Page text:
The Faithful Should Listen To Science

This week, the AP released an article entitled “Faithful Should Listen to Science.” I would first like to take some time to focus on the article; I will post a more thorough follow up on evolution and ID (Intelligent Design) at another time.
The Article
Quotes from the article are in italics.
A Vatican cardinal said Thursday the faithful should listen to what secular modern science has to offer, warning that religion risks turning into "fundamentalism" if it ignores scientific reason.

I have a hard time when I see the word “fundamentalist”, as it has so many connotations (much like “evolution” – covered later). In most instances, it is used as an emotional term, without logical basis.
"But we also know the dangers of a religion that severs its links with reason and becomes prey to fundamentalism," he said.

Now, we are firmly in the world of emotion. “Fundamentalist” used to mean “one who adheres to the fundamentals of his belief”. In the new vernacular, at least at the surface, a “fundamentalist” is one who believes that the bible is to be taken 100% literally. Below the surface, we use the word to brand suicide bombers and other fanatics as “fundamentalist”. This allusion puts pundits like Jerry Falwell and Pat Robertson on an even keel with Osama Bin Laden and suicide bombers, which is also an emotional appeal.
Monsignor Gianfranco Basti, director of the Vatican project STOQ, or Science, Theology and Ontological Quest, reaffirmed John Paul’s 1996 statement that evolution was "more than just a hypothesis."
And, I agree with the Monsignor, with some caveats. Let’s continue:
"A hypothesis asks whether something is true or false," he said. "(Evolution) is more than a hypothesis because there is proof."
There are portions of the evolutionary theory that enough empirical evidence that only a fool, ignoramus or idiot would disagree. We can safely say these “have proof” or are “fact”. There are other portions [of the theory], however, that have little or no empirical backing and are pure speculation (or hypothesis, if we use the words of the Monsignor). When science is reduced to hypothesis, we are dealing with belief, or philosophy. As a philosophy, it should compete equally in the arena of ideas with other philosophical constructs, whether those constructs are ID, theology or even “fundamentalism”.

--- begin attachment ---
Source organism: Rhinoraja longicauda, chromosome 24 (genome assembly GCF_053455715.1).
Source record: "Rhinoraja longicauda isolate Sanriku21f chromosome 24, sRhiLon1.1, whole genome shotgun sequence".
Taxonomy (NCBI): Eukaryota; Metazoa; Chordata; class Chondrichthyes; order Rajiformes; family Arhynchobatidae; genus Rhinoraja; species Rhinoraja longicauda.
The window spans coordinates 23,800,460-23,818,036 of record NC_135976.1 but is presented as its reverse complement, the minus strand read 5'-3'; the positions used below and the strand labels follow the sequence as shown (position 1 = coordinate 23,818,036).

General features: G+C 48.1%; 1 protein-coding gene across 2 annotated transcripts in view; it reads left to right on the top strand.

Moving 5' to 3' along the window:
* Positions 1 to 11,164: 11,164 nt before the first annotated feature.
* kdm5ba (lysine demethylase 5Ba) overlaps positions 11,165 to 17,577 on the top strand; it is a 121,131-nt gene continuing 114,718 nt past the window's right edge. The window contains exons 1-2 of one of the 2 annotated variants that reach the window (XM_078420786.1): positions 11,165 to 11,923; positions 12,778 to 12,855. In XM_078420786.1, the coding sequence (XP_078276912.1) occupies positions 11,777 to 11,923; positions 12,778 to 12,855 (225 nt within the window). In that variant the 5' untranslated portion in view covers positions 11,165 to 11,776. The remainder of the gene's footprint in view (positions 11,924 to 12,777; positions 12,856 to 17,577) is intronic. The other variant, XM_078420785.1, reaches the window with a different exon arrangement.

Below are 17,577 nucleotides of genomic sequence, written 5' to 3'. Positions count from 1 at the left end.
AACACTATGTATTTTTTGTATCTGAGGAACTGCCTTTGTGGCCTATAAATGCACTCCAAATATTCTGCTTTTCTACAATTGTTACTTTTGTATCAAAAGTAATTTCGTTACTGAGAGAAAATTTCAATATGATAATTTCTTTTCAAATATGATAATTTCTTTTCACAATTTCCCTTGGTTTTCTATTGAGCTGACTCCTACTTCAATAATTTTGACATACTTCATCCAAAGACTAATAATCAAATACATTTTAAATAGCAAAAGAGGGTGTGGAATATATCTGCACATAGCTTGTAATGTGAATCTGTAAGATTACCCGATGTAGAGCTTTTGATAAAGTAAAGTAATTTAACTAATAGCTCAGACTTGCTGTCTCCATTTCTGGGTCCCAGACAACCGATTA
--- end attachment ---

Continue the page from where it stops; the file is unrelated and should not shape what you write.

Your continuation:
My Two Cents
If our schools are only teaching the empirically sound, or “proven”, portions of evolution (the facts) and not moving into the philosophical realm, it is not wise to introduce competing philosophical thinking. Science, when it is truly science, should not be forced to compete with philosophy. In this environment, only the portions of competing theories that can be tested should be allowed to enter. As there is little experimental evidence in the competitive space, it should not be taught.
If, however, our schools are entering the realm of philosophy, via extrapolations that may or may not be later shown to be empirically sound, other philosophical ideas should be allowed in the classroom. It is both unfair and dishonest to enter the world of belief, even in the guise of “science”, and not allow competing “beliefs” to be heard.
We certainly do face the danger of "fundamentalism" entering our schools, but the danger is real whether this "fundamentalism" enters the halls via the Southern Baptists (or other religious Conservatives) or via staunch neo-Darwinists. Any time one is committed to dogma, be it theolgical or "scientific", one risks losing reason. If the goal for our children is learning, we should educate, not indoctrinate.
I agree with the Vatican that people of faith must not become enemies of science. I also agree with scientists that argue we should not be teaching the biblical Genesis account alongside Darwin. Unless one can come up with an honest way of empirically experimenting on the specifics of the biblical beginning, it has no place in a science classroom. To date, I know of no such experiments. Even the musing of Hugh Ross and Fazale Rana (in Origins of Life) are philosophical in nature and not experimentally "proven."
On the other hand, if we are gonig to muse philosophically, we should allow both detraction of evolution (exposing problems in the science) as well as competing theories (ID). If we are going to teach the portions of evolution that are philosophical (hypothesis and speculation) as part of the "facts" of evolution then we should allow others to join in on the discussion. To do otherwise is intellectually dishonest and more focused on dogma than science, putting it on par with the "fundamentalism" the Vatican is afraid we will become prey to.

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